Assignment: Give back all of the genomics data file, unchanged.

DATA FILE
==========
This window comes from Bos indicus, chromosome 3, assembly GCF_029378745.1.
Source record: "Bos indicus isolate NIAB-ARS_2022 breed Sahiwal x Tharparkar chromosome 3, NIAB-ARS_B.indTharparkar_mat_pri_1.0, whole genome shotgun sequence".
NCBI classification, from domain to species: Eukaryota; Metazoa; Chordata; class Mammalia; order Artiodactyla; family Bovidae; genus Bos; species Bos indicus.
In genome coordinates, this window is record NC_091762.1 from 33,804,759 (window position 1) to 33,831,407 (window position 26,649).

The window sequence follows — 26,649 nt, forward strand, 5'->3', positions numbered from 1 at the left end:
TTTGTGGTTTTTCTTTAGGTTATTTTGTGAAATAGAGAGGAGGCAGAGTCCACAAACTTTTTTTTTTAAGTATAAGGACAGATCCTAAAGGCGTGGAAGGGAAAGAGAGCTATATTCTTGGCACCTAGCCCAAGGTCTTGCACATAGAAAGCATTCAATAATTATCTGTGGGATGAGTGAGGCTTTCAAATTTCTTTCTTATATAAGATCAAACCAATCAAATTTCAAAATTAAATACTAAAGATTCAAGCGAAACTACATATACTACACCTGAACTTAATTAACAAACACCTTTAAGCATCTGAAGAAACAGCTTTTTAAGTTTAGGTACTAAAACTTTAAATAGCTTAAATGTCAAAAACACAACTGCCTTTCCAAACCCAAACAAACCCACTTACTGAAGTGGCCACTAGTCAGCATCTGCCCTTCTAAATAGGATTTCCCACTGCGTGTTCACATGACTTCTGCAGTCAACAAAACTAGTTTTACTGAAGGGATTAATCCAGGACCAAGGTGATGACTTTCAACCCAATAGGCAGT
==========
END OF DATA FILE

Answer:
This window comes from Bos indicus, chromosome 3, assembly GCF_029378745.1.
Source record: "Bos indicus isolate NIAB-ARS_2022 breed Sahiwal x Tharparkar chromosome 3, NIAB-ARS_B.indTharparkar_mat_pri_1.0, whole genome shotgun sequence".
NCBI classification, from domain to species: Eukaryota; Metazoa; Chordata; class Mammalia; order Artiodactyla; family Bovidae; genus Bos; species Bos indicus.
In genome coordinates, this window is record NC_091762.1 from 33,804,759 (window position 1) to 33,831,407 (window position 26,649).

The window sequence follows — 26,649 nt, forward strand, 5'->3', positions numbered from 1 at the left end:
TTTGTGGTTTTTCTTTAGGTTATTTTGTGAAATAGAGAGGAGGCAGAGTCCACAAACTTTTTTTTTTAAGTATAAGGACAGATCCTAAAGGCGTGGAAGGGAAAGAGAGCTATATTCTTGGCACCTAGCCCAAGGTCTTGCACATAGAAAGCATTCAATAATTATCTGTGGGATGAGTGAGGCTTTCAAATTTCTTTCTTATATAAGATCAAACCAATCAAATTTCAAAATTAAATACTAAAGATTCAAGCGAAACTACATATACTACACCTGAACTTAATTAACAAACACCTTTAAGCATCTGAAGAAACAGCTTTTTAAGTTTAGGTACTAAAACTTTAAATAGCTTAAATGTCAAAAACACAACTGCCTTTCCAAACCCAAACAAACCCACTTACTGAAGTGGCCACTAGTCAGCATCTGCCCTTCTAAATAGGATTTCCCACTGCGTGTTCACATGACTTCTGCAGTCAACAAAACTAGTTTTACTGAAGGGATTAATCCAGGACCAAGGTGATGACTTTCAACCCAATAGGCAGT